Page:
This sample of poetry is abstracted from Meg Bogin's book, The Female Troubadours.
These poets flourished in Southern France between the years 1150-1250. Bogin states that the 400 or so troubadeours were not wandering minstrels but serious court poets. The women in their rank were often related to the male poets, served also as patronesses, or both.
Meg Bogin's book, The Female Troubadours, , p.80
TIBORS is probably the earliest of the women troubadours. She was the sister of the troubadour Raimbaut d'Orange and the wife of Bertrand de Baux, who was an important patron of troubadours and lord of one of the most powerful families of Provence. This fragment is the only poem of hers to survive.
Sweet handsome friend, I can tell you truly
that I've never been without desire
since it pleased you that I have you as my courtly lover;
nor did a time ever arrive, sweet handsome friend,
when I didn't want to see you often;
nor did I ever feel regret, nor did it ever come to pass, if you went off angry,
that I felt joy until you had come back; nor . .
Meg Bogin's book, The Female Troubadours., p. 92
ALMUCS DE CASTELNAU AND ISEUT DE CAPIO were from two neighboring towns of Provence, about thirty miles due east of Avignon in the Valley of the Lube'ron. Almucs was probably a patron of troubadours, as was her son, Raimbaut d'Agoult. This is a dialog between a man and women troubadour.
Lady Almucs, with your permission
let me request that in place
of anger and bad grace
you show a kinder disposition
toward him who slowly dying lies
lamenting amidst moans and sighs
and humbly begs reprieve;
but if you want him dead let him receive
the sacraments, to guarantee
that he'll refrain from doing further injury.
Lady Iseut, if he showed some contrition
he might be able to erase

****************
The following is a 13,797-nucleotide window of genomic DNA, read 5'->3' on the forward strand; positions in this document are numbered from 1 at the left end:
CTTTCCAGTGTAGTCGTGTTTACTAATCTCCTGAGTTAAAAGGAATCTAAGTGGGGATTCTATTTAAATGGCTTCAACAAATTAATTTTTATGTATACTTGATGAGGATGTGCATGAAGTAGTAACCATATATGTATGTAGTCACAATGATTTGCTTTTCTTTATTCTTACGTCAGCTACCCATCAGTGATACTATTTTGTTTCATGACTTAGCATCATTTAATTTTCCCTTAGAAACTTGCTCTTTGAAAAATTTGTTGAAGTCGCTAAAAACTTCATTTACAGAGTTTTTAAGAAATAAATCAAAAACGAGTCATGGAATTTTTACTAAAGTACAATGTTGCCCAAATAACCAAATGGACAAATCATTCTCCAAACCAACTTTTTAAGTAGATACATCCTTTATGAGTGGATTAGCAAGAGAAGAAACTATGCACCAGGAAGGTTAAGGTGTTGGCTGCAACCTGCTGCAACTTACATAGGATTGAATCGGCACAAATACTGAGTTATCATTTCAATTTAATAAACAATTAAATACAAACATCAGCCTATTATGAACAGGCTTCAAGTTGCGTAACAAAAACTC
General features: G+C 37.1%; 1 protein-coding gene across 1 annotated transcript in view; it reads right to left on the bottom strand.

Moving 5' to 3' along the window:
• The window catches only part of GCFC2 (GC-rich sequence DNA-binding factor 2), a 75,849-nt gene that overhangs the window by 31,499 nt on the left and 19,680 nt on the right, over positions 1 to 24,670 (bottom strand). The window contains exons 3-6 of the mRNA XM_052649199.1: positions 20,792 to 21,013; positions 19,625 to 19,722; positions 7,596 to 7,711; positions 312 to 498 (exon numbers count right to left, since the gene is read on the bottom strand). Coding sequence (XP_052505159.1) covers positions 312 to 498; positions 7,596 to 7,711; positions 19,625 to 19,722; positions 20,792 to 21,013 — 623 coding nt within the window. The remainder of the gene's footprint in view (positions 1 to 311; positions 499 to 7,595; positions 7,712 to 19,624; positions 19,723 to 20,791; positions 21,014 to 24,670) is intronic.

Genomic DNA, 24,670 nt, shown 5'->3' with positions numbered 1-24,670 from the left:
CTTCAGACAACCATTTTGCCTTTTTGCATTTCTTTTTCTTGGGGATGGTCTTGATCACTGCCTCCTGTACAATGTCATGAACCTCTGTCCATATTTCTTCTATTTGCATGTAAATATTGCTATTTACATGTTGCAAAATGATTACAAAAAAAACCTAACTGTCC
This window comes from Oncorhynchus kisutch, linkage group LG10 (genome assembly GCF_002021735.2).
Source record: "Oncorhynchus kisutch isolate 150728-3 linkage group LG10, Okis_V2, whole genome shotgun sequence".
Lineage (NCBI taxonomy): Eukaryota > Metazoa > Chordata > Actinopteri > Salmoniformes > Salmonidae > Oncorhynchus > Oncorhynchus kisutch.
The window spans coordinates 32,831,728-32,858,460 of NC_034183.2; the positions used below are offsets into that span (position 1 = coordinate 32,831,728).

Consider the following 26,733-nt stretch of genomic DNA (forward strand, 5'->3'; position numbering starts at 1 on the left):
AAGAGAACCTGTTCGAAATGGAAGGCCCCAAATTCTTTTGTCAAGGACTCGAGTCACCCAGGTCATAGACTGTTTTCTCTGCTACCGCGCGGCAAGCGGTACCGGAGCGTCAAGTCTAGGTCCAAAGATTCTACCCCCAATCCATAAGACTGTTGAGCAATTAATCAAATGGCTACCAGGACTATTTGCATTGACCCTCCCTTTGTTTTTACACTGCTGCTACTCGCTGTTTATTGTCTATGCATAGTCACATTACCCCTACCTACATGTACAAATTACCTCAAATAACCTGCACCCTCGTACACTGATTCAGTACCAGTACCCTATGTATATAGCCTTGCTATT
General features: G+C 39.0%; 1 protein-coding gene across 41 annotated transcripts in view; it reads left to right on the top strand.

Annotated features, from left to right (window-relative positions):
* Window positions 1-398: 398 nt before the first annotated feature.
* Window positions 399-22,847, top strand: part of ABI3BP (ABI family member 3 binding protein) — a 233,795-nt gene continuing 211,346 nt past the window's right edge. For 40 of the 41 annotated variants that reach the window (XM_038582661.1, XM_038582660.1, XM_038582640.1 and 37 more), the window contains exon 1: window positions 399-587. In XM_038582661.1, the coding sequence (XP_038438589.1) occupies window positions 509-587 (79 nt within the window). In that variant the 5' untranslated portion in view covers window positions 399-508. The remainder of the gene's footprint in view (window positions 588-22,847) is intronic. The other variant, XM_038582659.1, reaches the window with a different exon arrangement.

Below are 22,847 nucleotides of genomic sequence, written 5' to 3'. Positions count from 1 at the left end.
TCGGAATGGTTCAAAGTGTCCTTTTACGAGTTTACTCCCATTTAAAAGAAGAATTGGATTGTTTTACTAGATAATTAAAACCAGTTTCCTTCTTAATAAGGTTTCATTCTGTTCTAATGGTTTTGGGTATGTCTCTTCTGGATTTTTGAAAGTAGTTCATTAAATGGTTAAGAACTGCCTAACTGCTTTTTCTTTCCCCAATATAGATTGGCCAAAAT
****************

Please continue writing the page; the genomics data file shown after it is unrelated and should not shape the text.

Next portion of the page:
the effects of his disgrace
and I might grant him some remission;
but I think I'd be unwise,
since by his silence he denies
the wrong he's done, to in any way relieve
a man who was so eager to deceive.
Still, if you can get him to repent his perfidy
you'll have no trouble in converting me.
Meg Bogin's book, The Female Troubadours,, p. 82
THE COUNTESS OF DIA was probably from Die, northeast of Monte'limar. She was descended from seigneurial families of the Viennois and Burgundy and was married to a lord of Die.
Four of her poems have survived.
I thrive on youth and joy,
and youth and joy keep me alive,
for my friend's the very gayest,
which makes me gay and playful;
and since I'm true, he should be faithful:
my love for him has never strayed,
nor is my heart the straying kind.
I'm very happy,
for the man whose love I seek's so fine.
May God with joy richly repay
the man who helped us meet.
If anyone should disagree,
pay him no heed; listen only
to the one who knows one often picks the blooms
from which one's own broom's made.*
The lady who knows about valor
should place her affection
in a courteous and worthy knight
as soon as she has seen his worth,
and she should dare to love him face to face;
for courteous and worthy men
can only speak with great esteem
of a lady who loves openly.
AZALAIS DE PORCAIRAGES was from the modern town of Portiragnes, just outside Beziers. Nothing definite is known about her life, but she appears to have moved in courtly society.
Now we are come to the cold time
when the ice and the snow and the mud
and the birds' beaks are mute
(for not one inclines to sing);
and the hedge-branches are dry
no leaf nor bud sprouts up,
nor cries the nightingale
whose song awakens me in May.*
My heart is so disordered
that I'm rude to everyone;
I know it's easier to lose
than gain; still, though I be blamed
I'll tell the truth:
my pain comes from Orange.
That's why I stand gaping,
for I've lost the joy of solace.
A lady's love is badly placed
who argues with a wealthy man,
one above the rank of vassal:
she who does it is a fool.
For the people of Velay
say love and monev do not mix
and the woman money chooses